With employee wellness linked to increased engagement and cost savings, more hospitals are committed to keeping their workers healthy.
But wellness programs, although well-intentioned, may undermine the Affordable Care Act's efforts to expand access to healthcare, The Hill's Healthwatch reported.
The real issue is with health-contingent wellness programs, which tie incentives to certain health outcomes, such as blood pressure, cholesterol or weight, leading House Democrats wrote Friday in a letter to the U.S. Department of Health & Human Services.
They noted that these programs could encourage discrimination based on health status, especially for certain ethnicities that have a genetic predisposition for certain diseases screened through cholesterol or blood sugar levels.
Even though discrimination is no longer allowed in the individual and small group insurance market, it could occur in the employer market, thanks to health-contingent wellness programs.
"Practices that are illegal in the insurance market generally should not be legal for employers," they wrote.
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However, the Democratic lawmakers support participatory wellness programs that reward employees for partaking in healthy activities or programs. For example, hospitals offer tobacco cessation programs and fitness and gym discounts, among other efforts to promote healthy behavior among employees.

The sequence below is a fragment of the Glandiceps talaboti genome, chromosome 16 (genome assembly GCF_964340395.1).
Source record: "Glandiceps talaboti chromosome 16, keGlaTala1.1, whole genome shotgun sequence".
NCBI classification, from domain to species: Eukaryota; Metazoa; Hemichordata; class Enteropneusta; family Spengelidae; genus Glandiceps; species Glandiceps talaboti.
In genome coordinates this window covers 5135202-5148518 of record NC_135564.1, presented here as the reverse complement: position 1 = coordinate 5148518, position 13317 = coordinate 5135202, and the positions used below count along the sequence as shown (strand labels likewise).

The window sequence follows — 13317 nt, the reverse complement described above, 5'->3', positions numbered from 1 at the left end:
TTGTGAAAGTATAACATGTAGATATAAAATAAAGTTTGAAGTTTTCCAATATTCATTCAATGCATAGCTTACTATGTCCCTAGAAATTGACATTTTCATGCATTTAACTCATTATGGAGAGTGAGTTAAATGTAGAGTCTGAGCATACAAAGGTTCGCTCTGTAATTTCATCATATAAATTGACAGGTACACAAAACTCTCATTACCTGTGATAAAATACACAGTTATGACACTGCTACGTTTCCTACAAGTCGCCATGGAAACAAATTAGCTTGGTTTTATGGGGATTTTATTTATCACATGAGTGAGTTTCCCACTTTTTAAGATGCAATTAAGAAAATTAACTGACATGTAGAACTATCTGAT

Whether health-contingent or participatory, hospitals want their employees to set an example for patients. Hospital employee wellness could take on increasing importance with research indicating healthcare workers may be unhealthier than professionals in other sectors.
"As a hospital and a healthcare organization, we are held to a higher standard," Baptist Memorial Hospital-Memphis (Tenn.) CEO Derick Ziegler told The Commercial Appeal. "We need to walk the talk--not just focus on patient wellness, but be able to say we also focus on employee wellness."